My stolen identity

Addressing the person who pretended to be me for three years

Someday I’ll be the guy who opens up his wallet and shares photos with friends.

Whether I have a wife, kids or even just a dog, I’m sure I’ll be proud enough to brag to those close to me.

Uploading photos to social media is like opening up your wallet to friends, except your wallet is a phone and your friends are pretty much everybody.

And there’s a point when “everybody” becomes too many people.

In August 2014, I was hanging out at my friend’s house. It was an average overnight visit. My friends and I created some pretty memorable Vines; the type that would only be funny to overtired teens singing selections from Disney films. But the rest of the visit became memorable for all the wrong reasons and lasted way longer than six seconds.

I checked my Twitter notifications and saw something alarming.

A Twitter user with the handle @zacf*ckoff quickly followed and unfollowed me on the app. This user was using a photo of me as their avatar and essentially posing as me.

They were using me as a “catfish” tool and I didn’t have Nev from "Catfish" to back me up.

The culprit went into cyber hiding after my friends and I addressed the problem. I didn’t hear from the catfish since.

Until last week.

I was finishing up some studying at 1 a.m. and was ready to call it a night when I got a message from a stranger.

A girl named Tara sent me screenshots through Instagram of a Facebook user named “Zachary James Bacigalupi.”

I opened Facebook to check out Zachary’s account and, oddly enough, nothing came up. The user blocked me from viewing their account completely, so I used my roommate’s computer to get a glimpse of the user’s antics.

My roommates and I stared at three years of my photos – all on this public account.

There were pictures of my friends and I, my former girlfriend and I and creepiest of all – Zachary posted a collage of me, with a photo from every month of 2014, each labeled with their respective month.

This was the moment that I realized I had a relentless stalker.

The Facebook user not only stole my identity, but they’ve been using it since I was 16-years-old.

Once I saw this profile, I couldn’t help but feel violated. Everything that I’ve done, all of the places I’ve been and all of my accomplishments have been twisted for the enjoyment of somebody else.

The strangest part about the situation is that Zachary shared his own thoughts, too. They commented on social movements and even posted life stories.

There was one post about Zachary’s daughter buying toys at the store that really made me feel uncomfortable.

Either Zachary has a daughter or invented a fictitious character to gain some sort of sympathy and attention from others. Either way, I don’t want my face associated with anyone’s life.

This is a person who not only stole my identity, but also created an internet persona for it. They had a “daughter,” a “girlfriend” and 12,000 followers.

There’s 12,000 people in this world who would look at me and associate my face with someone else’s opinions.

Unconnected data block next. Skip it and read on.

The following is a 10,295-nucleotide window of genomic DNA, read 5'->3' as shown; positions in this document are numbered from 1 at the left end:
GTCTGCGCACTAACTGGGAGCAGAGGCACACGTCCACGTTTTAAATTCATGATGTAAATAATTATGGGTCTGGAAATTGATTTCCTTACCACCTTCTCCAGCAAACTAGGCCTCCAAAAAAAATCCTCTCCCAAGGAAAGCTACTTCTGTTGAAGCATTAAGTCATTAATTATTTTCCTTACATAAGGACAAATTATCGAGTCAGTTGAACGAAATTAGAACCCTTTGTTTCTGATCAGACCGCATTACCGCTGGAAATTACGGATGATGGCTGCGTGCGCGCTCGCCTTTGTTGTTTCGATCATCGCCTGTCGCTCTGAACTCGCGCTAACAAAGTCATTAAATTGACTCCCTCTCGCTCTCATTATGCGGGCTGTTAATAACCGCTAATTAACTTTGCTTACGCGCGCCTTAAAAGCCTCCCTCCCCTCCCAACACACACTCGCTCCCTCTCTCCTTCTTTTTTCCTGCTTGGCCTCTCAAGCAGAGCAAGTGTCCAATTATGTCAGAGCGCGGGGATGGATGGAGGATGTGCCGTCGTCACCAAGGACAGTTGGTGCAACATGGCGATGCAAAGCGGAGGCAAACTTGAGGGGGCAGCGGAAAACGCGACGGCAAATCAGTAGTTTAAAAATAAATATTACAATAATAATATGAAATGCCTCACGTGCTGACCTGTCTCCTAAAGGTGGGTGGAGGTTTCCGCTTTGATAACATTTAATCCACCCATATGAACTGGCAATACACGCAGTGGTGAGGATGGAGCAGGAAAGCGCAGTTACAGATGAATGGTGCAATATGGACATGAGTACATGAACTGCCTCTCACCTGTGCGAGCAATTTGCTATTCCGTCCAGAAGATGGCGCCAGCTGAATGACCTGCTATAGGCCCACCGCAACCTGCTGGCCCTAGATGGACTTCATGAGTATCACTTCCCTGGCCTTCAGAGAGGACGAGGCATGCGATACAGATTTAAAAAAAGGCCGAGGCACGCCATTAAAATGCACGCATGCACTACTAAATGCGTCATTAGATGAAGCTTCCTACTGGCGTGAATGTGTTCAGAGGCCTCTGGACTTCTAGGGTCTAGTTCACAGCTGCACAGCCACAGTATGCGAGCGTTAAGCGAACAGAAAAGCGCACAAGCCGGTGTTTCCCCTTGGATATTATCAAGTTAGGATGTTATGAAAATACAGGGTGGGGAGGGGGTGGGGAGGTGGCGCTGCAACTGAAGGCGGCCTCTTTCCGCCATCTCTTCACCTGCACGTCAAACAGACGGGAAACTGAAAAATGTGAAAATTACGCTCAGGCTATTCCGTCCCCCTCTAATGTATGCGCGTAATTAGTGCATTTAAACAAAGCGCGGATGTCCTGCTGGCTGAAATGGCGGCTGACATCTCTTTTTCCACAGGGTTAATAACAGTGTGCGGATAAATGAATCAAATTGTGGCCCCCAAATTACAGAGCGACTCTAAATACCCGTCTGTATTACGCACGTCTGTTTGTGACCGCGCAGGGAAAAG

After freaking out for a few days, I took the right precautions.

I contacted Nev from “Catfish,” thanks to the advice of some fellow editors at The Spectrum.

Facebook deleted the account shortly after my friends reported it.

It’s over.

I’m still upset that the fake me gained an audience through egocentric posts, profanity and an overall negative persona. This character couldn’t be anything further from me, so it’s alarming to think that someone out there would associate those traits with my appearance.

Even the girl who warned me about Zachary asked if I was “really me.”

Well, I am me. And instead of using this column as an outlet to just oust a fraudulent Facebook profile, I feel like there’s more to address in this situation.

Social media can be a dangerous place. There’s people out there who have access to our information and have no problem using it for their benefit.

I’ve watched the “Catfish” TV show before. I know very well that these online identity-snatchers may be unhappy with their own lives, so much so that they hide behind a mask.

Zachary Bacigalupi is somebody’s child, somebody’s friend and maybe even somebody’s partner.

That being said, it’s important to appreciate those who play a role in our actual lives and spread more kindness.

Being kind to others isn’t going to prevent these situations every time, but if we can help others feel a little more confident with themselves, that addresses a much bigger problem.

Zachary, if you’re reading this and if that’s your actual name, I’m not mad at you. I just hope you can be at peace with who you are.

And as a side note: for those of you stealing people’s pictures on the internet, please consider the actual person when choosing photos. I shouldn’t have to look back at unflattering photos. I deleted them for a reason. Some things need to stay in 2014.

Brenton Blanchet is the assistant arts editor and can be reached at


Brenton J. Blanchet is the 2019-20 editor-in-chief of The Spectrum. His work has appeared in Billboard, Clash Magazine, DJBooth, PopCrush, The Face and more. Ask him about Mariah Carey.